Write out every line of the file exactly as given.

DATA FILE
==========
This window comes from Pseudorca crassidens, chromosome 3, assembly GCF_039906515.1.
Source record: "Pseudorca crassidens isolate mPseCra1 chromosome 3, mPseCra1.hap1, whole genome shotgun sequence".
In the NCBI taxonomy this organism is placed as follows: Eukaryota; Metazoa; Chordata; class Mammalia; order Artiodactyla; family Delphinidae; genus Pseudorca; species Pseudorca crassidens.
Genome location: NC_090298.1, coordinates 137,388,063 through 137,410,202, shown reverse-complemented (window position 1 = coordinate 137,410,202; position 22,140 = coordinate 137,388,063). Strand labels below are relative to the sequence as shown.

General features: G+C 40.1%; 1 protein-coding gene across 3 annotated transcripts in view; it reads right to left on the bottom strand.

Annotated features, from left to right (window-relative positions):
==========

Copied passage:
This window comes from Pseudorca crassidens, chromosome 3, assembly GCF_039906515.1.
Source record: "Pseudorca crassidens isolate mPseCra1 chromosome 3, mPseCra1.hap1, whole genome shotgun sequence".
In the NCBI taxonomy this organism is placed as follows: Eukaryota; Metazoa; Chordata; class Mammalia; order Artiodactyla; family Delphinidae; genus Pseudorca; species Pseudorca crassidens.
Genome location: NC_090298.1, coordinates 137,388,063 through 137,410,202, shown reverse-complemented (window position 1 = coordinate 137,410,202; position 22,140 = coordinate 137,388,063). Strand labels below are relative to the sequence as shown.

General features: G+C 40.1%; 1 protein-coding gene across 3 annotated transcripts in view; it reads right to left on the bottom strand.

Annotated features, from left to right (window-relative positions):